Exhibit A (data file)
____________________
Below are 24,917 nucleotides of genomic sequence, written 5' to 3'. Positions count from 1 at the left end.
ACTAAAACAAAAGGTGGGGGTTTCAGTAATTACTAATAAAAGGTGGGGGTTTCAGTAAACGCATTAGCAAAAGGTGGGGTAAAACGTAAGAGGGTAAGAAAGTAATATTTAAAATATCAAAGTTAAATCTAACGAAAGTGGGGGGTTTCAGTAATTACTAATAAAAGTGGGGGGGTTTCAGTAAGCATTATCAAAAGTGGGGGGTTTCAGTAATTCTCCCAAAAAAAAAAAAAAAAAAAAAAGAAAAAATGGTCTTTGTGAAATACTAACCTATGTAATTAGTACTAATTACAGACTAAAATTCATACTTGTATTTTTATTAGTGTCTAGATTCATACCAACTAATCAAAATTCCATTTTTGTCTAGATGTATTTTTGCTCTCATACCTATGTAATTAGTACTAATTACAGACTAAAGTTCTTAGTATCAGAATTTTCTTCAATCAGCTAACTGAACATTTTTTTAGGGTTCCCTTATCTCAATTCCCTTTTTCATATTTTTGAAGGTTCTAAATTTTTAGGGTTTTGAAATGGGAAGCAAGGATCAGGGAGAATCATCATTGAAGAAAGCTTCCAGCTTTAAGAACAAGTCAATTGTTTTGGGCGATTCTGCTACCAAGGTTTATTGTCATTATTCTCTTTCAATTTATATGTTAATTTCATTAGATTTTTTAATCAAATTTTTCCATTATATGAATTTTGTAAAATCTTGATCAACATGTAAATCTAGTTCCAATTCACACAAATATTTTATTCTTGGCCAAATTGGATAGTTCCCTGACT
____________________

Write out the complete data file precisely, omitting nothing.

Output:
Below are 24,917 nucleotides of genomic sequence, written 5' to 3'. Positions count from 1 at the left end.
ACTAAAACAAAAGGTGGGGGTTTCAGTAATTACTAATAAAAGGTGGGGGTTTCAGTAAACGCATTAGCAAAAGGTGGGGTAAAACGTAAGAGGGTAAGAAAGTAATATTTAAAATATCAAAGTTAAATCTAACGAAAGTGGGGGGTTTCAGTAATTACTAATAAAAGTGGGGGGGTTTCAGTAAGCATTATCAAAAGTGGGGGGTTTCAGTAATTCTCCCAAAAAAAAAAAAAAAAAAAAAAGAAAAAATGGTCTTTGTGAAATACTAACCTATGTAATTAGTACTAATTACAGACTAAAATTCATACTTGTATTTTTATTAGTGTCTAGATTCATACCAACTAATCAAAATTCCATTTTTGTCTAGATGTATTTTTGCTCTCATACCTATGTAATTAGTACTAATTACAGACTAAAGTTCTTAGTATCAGAATTTTCTTCAATCAGCTAACTGAACATTTTTTTAGGGTTCCCTTATCTCAATTCCCTTTTTCATATTTTTGAAGGTTCTAAATTTTTAGGGTTTTGAAATGGGAAGCAAGGATCAGGGAGAATCATCATTGAAGAAAGCTTCCAGCTTTAAGAACAAGTCAATTGTTTTGGGCGATTCTGCTACCAAGGTTTATTGTCATTATTCTCTTTCAATTTATATGTTAATTTCATTAGATTTTTTAATCAAATTTTTCCATTATATGAATTTTGTAAAATCTTGATCAACATGTAAATCTAGTTCCAATTCACACAAATATTTTATTCTTGGCCAAATTGGATAGTTCCCTGACT